Providing expert witness assessments during the pandemic

Kieran Darnell
Friday, July 17, 2020

Carter Brown provides expert witnesses to local authorities. Here, Kieran Darnell explains the measures it has taken to maintain services during the pandemic.

Expert witnesses provide an objective party to the family courts relating to children and young people across the country, as well as expert advice for fostering, adoption and special guardianship cases.

When Covid-19 lockdown took hold, it turned a face to face assessment service to a virtual assessment service overnight and affected the majority of cases that were already in progress, especially those that included an assessment of a child. With schools and contact centres closing, alongside visits to the home being considered dangerous in lieu of the pandemic, this resulted in little to no appropriate place to see a child.

The impact on delay to an assessment means a delay on the court being able to make decisions for children and families and in implementing recommendations for future work including therapeutic intervention and support, contact arrangements and ultimately the care plans for the children.

Our referral rates were also affected. At first, we saw 40 per cent decrease in requests for assessments, with a gradual build up over an eight-week period. However, we are now seeing an excess of our usual referred work. In June, we reached around 1,500 referrals, 15 per cent higher than our previous highest total in July 2019 and equates to around 10 more referrals a day than we were receiving pre Covid-19.

These changes and the social distancing restrictions we are facing meant every single person throughout the organisation needed to work flexibly and differently.

Our team of psychologists, psychiatrists and social workers would normally rely on face to face interaction as vital to their assessment process. Our psychometric tests, for example, are usually completed in person. Some of our psychologists split out their assessments of families, assessing adults and older children virtually or via social distancing initially. Decisions regarding older children could be considered in the meantime whilst restrictions were lifted and schools able to accommodate appointments with younger children.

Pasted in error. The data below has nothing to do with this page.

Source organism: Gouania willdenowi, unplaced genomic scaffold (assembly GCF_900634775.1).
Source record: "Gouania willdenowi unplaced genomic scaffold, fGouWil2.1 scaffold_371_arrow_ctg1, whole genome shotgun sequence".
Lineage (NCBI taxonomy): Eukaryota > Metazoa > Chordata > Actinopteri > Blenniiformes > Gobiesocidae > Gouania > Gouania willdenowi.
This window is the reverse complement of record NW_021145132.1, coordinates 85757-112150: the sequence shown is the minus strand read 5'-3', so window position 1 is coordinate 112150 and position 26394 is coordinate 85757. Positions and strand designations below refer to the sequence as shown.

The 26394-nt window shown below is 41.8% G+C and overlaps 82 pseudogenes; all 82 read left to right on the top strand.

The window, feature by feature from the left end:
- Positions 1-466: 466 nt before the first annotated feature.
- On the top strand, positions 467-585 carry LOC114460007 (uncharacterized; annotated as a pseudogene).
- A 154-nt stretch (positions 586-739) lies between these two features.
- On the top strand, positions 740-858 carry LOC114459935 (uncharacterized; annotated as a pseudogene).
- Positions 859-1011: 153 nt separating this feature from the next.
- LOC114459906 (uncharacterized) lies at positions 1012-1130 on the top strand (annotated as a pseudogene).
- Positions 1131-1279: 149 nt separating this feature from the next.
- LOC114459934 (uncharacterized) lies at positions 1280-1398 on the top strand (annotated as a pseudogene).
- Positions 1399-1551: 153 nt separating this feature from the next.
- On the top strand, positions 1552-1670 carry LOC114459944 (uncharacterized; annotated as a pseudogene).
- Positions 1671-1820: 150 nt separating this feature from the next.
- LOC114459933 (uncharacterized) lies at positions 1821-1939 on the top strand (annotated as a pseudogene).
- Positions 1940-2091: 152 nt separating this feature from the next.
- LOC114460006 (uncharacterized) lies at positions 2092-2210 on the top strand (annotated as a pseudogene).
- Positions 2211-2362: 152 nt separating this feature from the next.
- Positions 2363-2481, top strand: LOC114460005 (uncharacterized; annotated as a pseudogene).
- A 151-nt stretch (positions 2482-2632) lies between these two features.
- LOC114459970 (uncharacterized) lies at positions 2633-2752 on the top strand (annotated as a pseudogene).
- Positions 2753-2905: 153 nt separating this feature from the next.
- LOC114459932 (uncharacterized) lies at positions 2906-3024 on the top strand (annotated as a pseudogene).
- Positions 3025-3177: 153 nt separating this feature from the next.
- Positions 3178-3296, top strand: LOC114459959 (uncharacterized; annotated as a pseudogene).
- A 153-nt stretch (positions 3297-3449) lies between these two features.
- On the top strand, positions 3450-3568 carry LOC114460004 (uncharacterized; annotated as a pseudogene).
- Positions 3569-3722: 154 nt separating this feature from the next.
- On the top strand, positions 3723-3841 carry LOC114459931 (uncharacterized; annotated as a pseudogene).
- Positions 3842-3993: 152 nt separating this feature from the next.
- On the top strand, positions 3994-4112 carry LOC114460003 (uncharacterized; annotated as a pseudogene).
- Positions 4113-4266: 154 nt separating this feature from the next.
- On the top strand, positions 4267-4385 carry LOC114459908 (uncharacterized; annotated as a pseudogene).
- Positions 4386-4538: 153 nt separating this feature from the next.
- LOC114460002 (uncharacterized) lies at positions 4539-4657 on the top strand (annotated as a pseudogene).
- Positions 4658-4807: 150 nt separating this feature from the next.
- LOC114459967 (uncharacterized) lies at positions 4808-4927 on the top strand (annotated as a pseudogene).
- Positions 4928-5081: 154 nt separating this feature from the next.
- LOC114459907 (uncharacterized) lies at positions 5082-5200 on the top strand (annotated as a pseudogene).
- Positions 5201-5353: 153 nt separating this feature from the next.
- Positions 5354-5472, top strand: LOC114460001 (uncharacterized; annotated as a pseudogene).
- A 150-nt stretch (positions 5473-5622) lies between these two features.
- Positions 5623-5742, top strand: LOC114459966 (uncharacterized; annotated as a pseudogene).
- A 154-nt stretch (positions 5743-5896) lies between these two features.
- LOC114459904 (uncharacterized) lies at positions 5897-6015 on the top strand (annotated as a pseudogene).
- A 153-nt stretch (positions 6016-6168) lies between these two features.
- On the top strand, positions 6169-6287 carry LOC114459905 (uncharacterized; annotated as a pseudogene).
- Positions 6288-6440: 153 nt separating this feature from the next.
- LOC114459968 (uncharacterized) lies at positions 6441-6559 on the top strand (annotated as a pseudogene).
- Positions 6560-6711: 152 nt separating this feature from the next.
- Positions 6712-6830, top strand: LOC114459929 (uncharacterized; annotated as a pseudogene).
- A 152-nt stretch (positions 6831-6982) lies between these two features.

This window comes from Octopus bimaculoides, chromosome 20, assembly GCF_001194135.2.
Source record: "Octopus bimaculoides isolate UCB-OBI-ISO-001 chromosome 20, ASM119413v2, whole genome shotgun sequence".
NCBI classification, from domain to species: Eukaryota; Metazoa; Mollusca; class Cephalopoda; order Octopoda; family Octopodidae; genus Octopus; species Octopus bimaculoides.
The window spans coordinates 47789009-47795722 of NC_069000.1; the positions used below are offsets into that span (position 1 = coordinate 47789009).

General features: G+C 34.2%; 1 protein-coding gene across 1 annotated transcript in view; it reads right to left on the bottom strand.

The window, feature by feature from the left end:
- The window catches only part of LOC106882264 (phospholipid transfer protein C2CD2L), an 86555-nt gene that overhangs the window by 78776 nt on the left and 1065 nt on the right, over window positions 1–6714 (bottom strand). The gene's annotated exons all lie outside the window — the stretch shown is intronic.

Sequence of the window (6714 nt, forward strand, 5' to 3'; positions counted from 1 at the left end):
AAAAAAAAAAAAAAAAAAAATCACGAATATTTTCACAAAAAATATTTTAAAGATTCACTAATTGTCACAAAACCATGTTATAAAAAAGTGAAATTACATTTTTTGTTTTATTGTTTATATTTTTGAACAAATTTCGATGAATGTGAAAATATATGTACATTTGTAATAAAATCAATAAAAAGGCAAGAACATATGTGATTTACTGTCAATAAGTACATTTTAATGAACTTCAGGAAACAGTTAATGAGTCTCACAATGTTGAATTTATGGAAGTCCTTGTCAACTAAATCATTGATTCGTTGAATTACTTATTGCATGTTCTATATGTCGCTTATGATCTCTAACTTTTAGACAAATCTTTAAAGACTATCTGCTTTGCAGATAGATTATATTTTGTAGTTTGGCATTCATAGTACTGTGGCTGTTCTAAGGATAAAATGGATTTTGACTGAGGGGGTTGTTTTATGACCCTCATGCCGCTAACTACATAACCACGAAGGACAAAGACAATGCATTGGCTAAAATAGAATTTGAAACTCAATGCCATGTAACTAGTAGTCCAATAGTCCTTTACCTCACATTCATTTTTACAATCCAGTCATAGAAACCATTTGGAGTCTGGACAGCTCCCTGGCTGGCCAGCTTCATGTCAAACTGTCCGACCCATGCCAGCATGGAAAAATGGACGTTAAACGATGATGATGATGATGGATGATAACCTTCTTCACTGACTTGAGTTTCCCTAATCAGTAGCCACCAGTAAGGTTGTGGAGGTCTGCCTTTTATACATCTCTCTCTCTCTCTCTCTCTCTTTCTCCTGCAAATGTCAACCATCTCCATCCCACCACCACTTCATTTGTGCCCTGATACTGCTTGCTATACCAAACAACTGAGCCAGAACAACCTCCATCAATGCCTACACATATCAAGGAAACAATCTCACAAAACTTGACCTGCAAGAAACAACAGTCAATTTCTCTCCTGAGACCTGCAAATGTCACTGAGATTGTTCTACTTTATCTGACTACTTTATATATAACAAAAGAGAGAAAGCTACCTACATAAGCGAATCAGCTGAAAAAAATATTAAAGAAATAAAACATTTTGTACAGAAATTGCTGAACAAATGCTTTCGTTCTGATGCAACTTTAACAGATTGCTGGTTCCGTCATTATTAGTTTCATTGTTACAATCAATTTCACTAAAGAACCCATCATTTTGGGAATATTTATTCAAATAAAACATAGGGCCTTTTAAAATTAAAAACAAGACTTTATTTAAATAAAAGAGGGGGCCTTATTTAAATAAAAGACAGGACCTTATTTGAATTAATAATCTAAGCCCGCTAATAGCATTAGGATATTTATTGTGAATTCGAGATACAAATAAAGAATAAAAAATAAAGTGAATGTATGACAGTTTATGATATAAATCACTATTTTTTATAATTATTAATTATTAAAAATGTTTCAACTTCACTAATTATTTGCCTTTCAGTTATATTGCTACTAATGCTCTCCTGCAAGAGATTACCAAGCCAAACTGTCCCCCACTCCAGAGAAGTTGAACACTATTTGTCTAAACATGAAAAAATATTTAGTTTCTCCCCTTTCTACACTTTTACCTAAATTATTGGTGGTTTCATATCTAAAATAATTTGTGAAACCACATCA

Our social workers have hand delivered and collected assessment material to parents to review and use ahead of/during their virtual sessions and due to solicitors and local authority offices being closed, we have arranged meetings at hotels, hosting key workers, to enable safe face to face assessments to take place.

The increase in referrals does pose the question, what is to come? Is this just a catch up of the back logged cases impacted by Covid-19?

Lockdown has caused many vulnerable children to become invisible, and so many of us are wondering what the impact of reduced day-to-day provision such as schools, health and extra-curricular groups that provided a safeguarding blanket, will be? I worry that the increases we are already seeing only represent a tiny fraction of the impact and this represents the beginning of a very challenging time for the entire system and all those children and young people that depend on it.

Local authorities, children’s services, courts and families are going to require more support to ensure as a sector, we are capable of safeguarding children and young people across the country.

As a result, we have continued to innovate and continually consider how our services can be provided in the very near future. This has already led us to develop social work assessment that combines virtual reality insight tools with our usual assessment process. Virtual Reality has the power to make real change and by using technology we can provide carers, parents and professionals with a way to really understand and empathise with the experiences of children who have experienced trauma. Our VR programme uses a trauma informed approach that allows adults to experience negative experiences through the eyes of a child.

Technology will certainly play an important role for us as we move out of lockdown, and our team will need to continue to be innovative and adaptable to their changing environment and the needs of local authorities and family courts.

Kieran Darnell is service delivery director at Antser Group

CYP Now Digital membership

  • Latest digital issues
  • Latest online articles
  • Archive of more than 60,000 articles
  • Unlimited access to our online Topic Hubs
  • Archive of digital editions
  • Themed supplements

From £15 / month


CYP Now Magazine

  • Latest print issues
  • Themed supplements

From £12 / month